(Last Updated on : 26/08/2015)
Bar-headed goose, an Indian bird with a scientific name "Anser indicus
" is a goose that breeds in Central Asia in colonies of thousands near mountain lakes and winters in South Asia, as far south as peninsular India. It lays three to eight eggs at a time in a ground nest.
Concentration of Bar-Headed Goose
Bar-headed goose has sometimes been separated from Anser, which has no member indigenous to the Indian region not any at all to the Ethiopian, Australian, or Neotropical regions and placed in the monotypic genus Eulabeia.
Structure of Bar-Headed Goose
Bar-headed goose is pale grey and is easily distinguished from any of the other grey geese of the genus Anser by the black bars on its head. It is also much paler than the other geese in this genus. In flight, its call is a typical goose honking. A mid-sized goose measures 71-76 cm (28-30 in) in total length and weighs 1.87-3.2 kilograms.
Supplies of Oxygen by Bar-Headed Goose
The main physiological challenge of bar-headed geese is extracting oxygen from hypoxic air and transporting it to aerobic muscle fibres in order to sustain flight at high altitudes. Flight is very metabolically costly at high-altitudes because birds need to flap harder in thin air to generate lift. The haemoglobin of their blood has a higher affinity for oxygen compared to low-altitude geese, which has been attributed to a single amino acid point mutation. This mutation of Bar-headed goose causes a conformational shift in the haemoglobin molecule from the low oxygen affinity form to the high oxygen affinity form. The left-ventricle of Bar-headed goose of the heart, which is responsible for pumping oxygenated blood to the body via systemic circulation, has significantly more capillaries in bar-headed geese compared with lowland birds, maintaining oxygenation of cardiac muscle cells and thereby cardiac output. Compared to lowland birds, mitochondria in the flight muscle of bar-headed geese are significantly closer to the sarcolemma, decreasing the intracellular diffusion distance of oxygen from the capillaries to the mitochondria of Bar-headed goose.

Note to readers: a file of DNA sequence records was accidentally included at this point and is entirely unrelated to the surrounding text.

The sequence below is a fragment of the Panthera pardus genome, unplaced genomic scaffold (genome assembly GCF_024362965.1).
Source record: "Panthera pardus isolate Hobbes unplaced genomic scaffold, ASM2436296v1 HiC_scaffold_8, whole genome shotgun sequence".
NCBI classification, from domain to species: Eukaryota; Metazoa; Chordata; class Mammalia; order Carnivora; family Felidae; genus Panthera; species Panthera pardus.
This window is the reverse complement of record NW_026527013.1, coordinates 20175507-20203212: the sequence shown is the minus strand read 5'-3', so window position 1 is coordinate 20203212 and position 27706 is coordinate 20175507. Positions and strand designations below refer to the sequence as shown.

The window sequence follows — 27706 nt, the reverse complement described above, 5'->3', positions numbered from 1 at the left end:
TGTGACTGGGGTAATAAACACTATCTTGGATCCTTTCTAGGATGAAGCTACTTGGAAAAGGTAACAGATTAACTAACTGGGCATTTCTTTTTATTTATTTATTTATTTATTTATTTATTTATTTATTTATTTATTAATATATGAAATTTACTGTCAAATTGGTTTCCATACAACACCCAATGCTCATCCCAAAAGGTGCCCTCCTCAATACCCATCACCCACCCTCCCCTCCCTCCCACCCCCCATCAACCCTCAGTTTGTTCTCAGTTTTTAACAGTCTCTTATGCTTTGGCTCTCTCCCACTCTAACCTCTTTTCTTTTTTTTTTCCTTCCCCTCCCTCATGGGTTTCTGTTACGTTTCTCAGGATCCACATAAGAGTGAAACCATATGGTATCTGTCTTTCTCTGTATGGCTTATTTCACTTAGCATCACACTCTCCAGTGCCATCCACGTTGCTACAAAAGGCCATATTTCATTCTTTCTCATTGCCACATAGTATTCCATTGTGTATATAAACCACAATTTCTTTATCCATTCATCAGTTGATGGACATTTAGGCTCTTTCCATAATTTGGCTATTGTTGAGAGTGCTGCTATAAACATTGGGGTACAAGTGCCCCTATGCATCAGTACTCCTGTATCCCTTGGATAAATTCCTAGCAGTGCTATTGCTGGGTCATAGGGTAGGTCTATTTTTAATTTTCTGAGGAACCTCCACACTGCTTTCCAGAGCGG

Residence of Bar-Headed Goose
The summer habitat of Bar-headed goose is high-altitude lakes where the bird grazes on short grass. The species has been reported as migrating south from Tibet, Kazakhstan, Mongolia and Russia before crossing the Himalaya.
Bar-Headed Goose as the World highest Flying Bird
Bar-headed goose is one of the world's highest-flying birds, having been heard flying across Mount Makalu - the fifth highest mountain on earth at 8,481 meters and apparently seen over Mount Everest 8,848 m.
Migration of Bar-Headed Goose
Bar-headed goose is moving towards north migrating from lowland India to breed in the summer on the Tibetan Plateau that is undertaken in stages, with the flight across the Himalaya (from sea-level) being undertaken non-stop in as little as seven hours. Surprisingly, despite predictable tail winds that blow up the Himalayas (in the same direction of travel as the geese), bar-headed geese spurn these winds, waiting for them to die down overnight, when they then undertake the greatest rates of climbing flight ever recorded for a bird, and sustain these climbs rates for hours on end. Bar-headed goose migrates over the Himalayas
to spend the winter in parts of South Asia (from Assam
to as far south as Tamil Nadu
). The modern winter habitat of the species is cultivated fields, where it feeds on barley, rice and wheat, and may damage crops. Birds from Kyrgyzstan have been noted to stopover in western Tibet and southern Tajikistan for 20 to 30 days before migrating further south. Some birds may show high wintering site fidelity.
Nestlings of Bar-Headed Goose
Bar-headed goose nest mainly on the Tibetan Plateau. Intra-specific brood parasitism is noticed with lower rank females attempting to lay their eggs in the nests of higher ranking females. The bar-headed goose is often kept in captivity, as it is considered beautiful and breeds readily.